At the Brooklyn Landmark Elementary School (BLES), students in temporary housing represented approximately 20 percent of ELA and math test-takers in 2015-2016. BLES students in temporary housing performed better than their never-homeless peers in ELA (94 percent proficiency, compared to 67 percent proficiency) and both groups of students outperformed the statewide average for all students in ELA (38 percent proficiency). In math, BLES students in temporary housing also outperformed their never-homeless peers (88 percent proficiency, compared to 67 percent proficiency) and both groups outperformed the statewide average for all students in math (39 percent proficiency).

BLES has a culture of high expectations for all students, including students in temporary housing. Starting in kindergarten, BLES tracks the academic performance of all students to ensure they are on or working toward grade level. The school offers extended literacy blocks of instruction each day.  All teachers at the school push in to literacy classes to help decrease the teacher to student ratio and allow for more differentiated instruction based on student need. The school also offers after-school instruction for all third- to fifth-graders from January to the spring of each school year.

BLES also places a strong emphasis on attendance. For students with less than 90 percent attendance, staff follow up with families to develop a better understanding of why students are missing school and work with families to improve students’ attendance. BLES also expects students to be on-time each day, but understands that for students in temporary housing this may be difficult, especially if the family is commuting a long distance.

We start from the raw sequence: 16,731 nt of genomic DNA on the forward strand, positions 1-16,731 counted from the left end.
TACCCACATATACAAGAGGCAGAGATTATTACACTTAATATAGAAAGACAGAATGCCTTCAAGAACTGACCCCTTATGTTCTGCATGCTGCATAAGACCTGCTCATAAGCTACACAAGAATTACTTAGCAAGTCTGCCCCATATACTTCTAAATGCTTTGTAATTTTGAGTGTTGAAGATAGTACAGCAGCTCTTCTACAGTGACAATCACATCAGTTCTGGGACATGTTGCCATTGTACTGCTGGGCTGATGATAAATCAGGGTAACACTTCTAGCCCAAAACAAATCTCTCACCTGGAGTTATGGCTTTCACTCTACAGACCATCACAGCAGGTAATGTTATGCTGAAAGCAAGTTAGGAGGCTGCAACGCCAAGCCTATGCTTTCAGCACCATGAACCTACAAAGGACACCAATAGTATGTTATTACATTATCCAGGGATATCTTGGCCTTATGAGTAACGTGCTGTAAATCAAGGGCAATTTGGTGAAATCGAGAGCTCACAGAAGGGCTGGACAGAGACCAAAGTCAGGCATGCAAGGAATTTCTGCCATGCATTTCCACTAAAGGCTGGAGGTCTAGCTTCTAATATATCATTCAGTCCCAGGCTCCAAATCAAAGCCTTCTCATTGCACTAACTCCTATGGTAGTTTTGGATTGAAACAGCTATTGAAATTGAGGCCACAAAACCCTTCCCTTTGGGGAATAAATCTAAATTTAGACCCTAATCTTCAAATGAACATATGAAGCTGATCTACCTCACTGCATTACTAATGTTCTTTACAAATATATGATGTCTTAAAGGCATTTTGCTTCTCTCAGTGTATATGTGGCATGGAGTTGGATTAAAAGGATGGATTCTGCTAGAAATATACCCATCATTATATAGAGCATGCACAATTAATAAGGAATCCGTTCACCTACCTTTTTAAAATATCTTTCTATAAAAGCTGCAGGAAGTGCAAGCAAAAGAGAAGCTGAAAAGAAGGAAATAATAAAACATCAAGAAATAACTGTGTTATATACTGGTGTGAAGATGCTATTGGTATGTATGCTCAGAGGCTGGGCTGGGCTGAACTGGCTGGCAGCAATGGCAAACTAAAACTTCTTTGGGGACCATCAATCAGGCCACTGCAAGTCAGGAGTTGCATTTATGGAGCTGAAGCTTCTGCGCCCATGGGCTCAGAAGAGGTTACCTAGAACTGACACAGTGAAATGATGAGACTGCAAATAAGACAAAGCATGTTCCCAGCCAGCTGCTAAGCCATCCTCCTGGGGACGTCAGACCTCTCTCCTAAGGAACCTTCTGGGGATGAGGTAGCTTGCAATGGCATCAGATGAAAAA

Many of the homeless students at BLES reside in shelters and arrive at BLES after attending many different schools.  BLES staff meet with families soon after enrollment to develop a better understanding of the student’s schooling history. BLES staff also meet with students and assess them quickly to get a better understanding of their level of academic need. In addition, BLES has created a buddy system to help new students acclimate to the school’s culture. BLES will also provide school uniforms, school supplies and cover the cost of class trips for students in temporary housing, depending on a family’s need. Through a partnership with Change for Kids, food, coat, and toy collection drives are held in November and December, which are distributed to BLES families in need, including families in temporary housing.

Coalition Members